Thursday, December 23, 2021
Katie Snipes Lancaster
Luke 2:13–15 Suddenly a great company of the heavenly host appeared with the angel, praising God and saying, “Glory to God in the highest heaven, and on earth peace to those on whom his favor rests.” When the angels had left them and gone into heaven, the shepherds said to one another, “Let’s go to Bethlehem and see this thing that has happened, which the Lord has told us about.”
Reflection on the Nativity
I can’t believe that the shepherds actually go to Bethlehem. The skeptic in me says to mistrust midnight messengers. And maybe the angels visited many skeptics before finding these shepherds willing and able to make their way to the manger. All we know is that the shepherds’ encounter that night changed them. It urged them out of their routine and put them on the road to Bethlehem. They trusted the heavenly host.
And you’ll notice they weren’t coerced. The angel offers a message, the heavenly host sings their hymn of praise, and then they all take their leave. They do not stand there, hovering, waiting for the shepherds to make their move. The angels too, trust that if the shepherds are going to go, they need to go freely. It feels adjacent to Kenilworth Union’s long history of freedom of thought: we must trust one another, offer one another the greatest freedom allowed, be champions for one another, bearers of Good News, but without arm-twisting, guilt-ridden pressure. The nudging of the holy spirit, the prompting of the spirit of God is trustworthy, something that can call us to action in ways that honor liberation, emancipation, and release from whatever it is that holds us captive.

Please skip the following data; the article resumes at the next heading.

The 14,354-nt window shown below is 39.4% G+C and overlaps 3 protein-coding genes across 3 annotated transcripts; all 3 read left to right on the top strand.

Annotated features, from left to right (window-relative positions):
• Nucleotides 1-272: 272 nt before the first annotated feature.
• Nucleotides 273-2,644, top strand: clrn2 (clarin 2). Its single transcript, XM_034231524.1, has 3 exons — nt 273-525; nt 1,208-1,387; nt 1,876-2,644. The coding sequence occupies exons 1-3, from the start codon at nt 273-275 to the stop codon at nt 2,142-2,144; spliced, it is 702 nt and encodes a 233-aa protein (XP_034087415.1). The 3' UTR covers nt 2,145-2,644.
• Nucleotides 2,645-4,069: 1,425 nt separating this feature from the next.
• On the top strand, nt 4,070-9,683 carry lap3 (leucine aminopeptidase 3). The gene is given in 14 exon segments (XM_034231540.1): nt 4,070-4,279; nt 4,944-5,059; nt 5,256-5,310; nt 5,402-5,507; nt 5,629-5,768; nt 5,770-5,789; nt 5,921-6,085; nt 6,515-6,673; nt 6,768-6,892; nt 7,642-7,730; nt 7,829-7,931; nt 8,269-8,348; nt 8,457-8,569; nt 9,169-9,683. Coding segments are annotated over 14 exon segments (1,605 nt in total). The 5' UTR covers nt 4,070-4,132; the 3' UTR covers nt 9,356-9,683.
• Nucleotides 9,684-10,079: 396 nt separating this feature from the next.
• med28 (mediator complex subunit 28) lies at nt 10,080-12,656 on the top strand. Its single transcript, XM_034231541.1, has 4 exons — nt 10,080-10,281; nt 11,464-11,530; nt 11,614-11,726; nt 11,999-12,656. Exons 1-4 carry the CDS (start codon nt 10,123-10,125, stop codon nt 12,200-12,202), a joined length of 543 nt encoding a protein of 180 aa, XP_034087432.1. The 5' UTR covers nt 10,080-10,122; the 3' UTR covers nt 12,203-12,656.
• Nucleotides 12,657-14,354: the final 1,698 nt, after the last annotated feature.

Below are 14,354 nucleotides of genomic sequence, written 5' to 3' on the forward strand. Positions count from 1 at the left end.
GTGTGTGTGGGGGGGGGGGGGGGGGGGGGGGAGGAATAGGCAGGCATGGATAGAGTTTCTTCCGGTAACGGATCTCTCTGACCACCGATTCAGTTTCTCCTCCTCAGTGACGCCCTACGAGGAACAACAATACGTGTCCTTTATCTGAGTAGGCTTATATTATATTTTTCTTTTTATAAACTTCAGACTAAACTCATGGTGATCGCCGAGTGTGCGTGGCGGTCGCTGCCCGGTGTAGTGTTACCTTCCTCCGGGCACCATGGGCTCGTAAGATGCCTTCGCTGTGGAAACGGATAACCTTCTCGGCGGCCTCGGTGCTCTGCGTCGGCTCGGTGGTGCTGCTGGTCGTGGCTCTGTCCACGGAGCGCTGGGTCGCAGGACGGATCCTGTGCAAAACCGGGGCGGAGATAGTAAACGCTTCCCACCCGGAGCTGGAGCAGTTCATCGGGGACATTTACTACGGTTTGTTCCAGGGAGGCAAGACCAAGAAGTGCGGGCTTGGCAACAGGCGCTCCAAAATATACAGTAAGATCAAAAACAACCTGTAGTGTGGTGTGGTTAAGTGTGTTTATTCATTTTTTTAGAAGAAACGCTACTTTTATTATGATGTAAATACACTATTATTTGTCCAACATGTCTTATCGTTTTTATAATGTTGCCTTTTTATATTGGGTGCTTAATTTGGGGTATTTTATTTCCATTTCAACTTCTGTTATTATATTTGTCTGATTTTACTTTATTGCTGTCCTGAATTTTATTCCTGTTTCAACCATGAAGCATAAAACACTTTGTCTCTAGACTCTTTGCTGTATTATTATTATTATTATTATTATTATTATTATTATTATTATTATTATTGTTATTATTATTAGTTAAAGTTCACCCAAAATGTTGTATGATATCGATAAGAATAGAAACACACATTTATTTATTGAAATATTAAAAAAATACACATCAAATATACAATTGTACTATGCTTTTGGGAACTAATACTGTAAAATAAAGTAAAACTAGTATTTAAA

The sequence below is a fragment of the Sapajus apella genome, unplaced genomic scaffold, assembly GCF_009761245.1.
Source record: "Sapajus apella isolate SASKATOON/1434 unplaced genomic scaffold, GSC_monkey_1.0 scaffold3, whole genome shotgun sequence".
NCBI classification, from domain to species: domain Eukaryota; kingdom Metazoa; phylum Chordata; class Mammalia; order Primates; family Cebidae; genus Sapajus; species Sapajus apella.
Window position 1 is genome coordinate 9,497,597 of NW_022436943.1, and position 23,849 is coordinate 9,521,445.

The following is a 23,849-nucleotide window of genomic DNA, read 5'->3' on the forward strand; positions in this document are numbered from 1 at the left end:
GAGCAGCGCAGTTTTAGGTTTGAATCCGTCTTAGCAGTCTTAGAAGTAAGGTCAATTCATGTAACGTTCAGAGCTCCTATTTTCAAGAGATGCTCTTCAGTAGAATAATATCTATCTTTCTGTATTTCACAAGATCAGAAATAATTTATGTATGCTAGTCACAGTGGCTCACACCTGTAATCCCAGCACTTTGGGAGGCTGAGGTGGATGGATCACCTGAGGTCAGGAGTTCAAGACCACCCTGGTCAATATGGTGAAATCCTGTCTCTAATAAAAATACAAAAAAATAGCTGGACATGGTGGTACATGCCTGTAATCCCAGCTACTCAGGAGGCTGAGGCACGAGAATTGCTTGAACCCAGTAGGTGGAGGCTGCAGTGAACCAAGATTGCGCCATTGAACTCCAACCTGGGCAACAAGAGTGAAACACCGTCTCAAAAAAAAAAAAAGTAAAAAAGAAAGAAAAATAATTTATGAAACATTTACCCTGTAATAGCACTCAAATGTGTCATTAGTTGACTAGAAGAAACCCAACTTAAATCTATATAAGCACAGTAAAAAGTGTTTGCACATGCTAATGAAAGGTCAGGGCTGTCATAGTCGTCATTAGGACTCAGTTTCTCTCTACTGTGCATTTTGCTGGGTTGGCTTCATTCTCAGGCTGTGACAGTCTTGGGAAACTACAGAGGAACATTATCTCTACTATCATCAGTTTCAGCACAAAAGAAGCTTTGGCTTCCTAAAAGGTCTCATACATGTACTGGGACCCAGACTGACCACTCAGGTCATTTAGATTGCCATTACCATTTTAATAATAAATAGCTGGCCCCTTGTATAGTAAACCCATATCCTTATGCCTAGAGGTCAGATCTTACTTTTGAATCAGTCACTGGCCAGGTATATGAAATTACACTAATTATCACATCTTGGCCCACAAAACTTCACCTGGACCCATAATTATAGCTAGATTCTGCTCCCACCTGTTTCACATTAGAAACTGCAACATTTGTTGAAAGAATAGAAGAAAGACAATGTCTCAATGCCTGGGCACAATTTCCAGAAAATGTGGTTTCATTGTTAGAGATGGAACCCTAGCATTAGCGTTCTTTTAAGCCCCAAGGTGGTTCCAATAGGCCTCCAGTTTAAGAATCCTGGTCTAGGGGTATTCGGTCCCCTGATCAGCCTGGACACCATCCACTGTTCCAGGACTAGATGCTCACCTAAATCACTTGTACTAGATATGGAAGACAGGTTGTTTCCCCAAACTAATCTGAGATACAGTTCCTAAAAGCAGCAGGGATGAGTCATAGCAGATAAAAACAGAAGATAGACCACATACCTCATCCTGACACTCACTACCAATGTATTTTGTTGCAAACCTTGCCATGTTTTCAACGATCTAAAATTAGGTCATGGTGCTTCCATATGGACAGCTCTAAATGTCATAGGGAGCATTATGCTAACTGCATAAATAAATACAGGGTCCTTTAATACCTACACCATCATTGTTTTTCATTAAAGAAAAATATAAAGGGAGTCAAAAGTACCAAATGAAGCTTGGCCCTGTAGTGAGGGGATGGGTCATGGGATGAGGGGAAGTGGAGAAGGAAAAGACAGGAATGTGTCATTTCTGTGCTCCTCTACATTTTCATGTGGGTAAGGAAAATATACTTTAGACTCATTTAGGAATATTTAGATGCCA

How do we pray? We pray with our bodies tuned to the song of liberation and freedom offered by the heavenly hosts; with our ears open to the presence of God in the quiet, long after the hustle and bustle of singing and praising God; with hearts and minds released from the routine mundane exhausting expectations of everyday life; with our true selves awakened to the possibility of going to see “this thing that has happened.” There is something distinctly embodied about the shepherd scene, despite how ethereal “a great company of the heavenly host” might sound. The shepherds’ “yes” to being summoned to Bethlehem was decidedly rooted in the physical encounter of the sights, sounds, and racing heart caused by angels. In that way, our prayer is equally embodied, held within our aching muscles, sore joints, ailments, and injuries. Our prayers are equally spurred by the hymns of praise sung on Christmas Eve and the warm candlelight aglow at home or in sacred sanctuary and the mystery of the silence that follows. We pray within our bodies, for that is where we always are.
Praying the Nativity
Lord, draw near.
Be with us.
Urge us beyond routine.
Speak to us within our very being.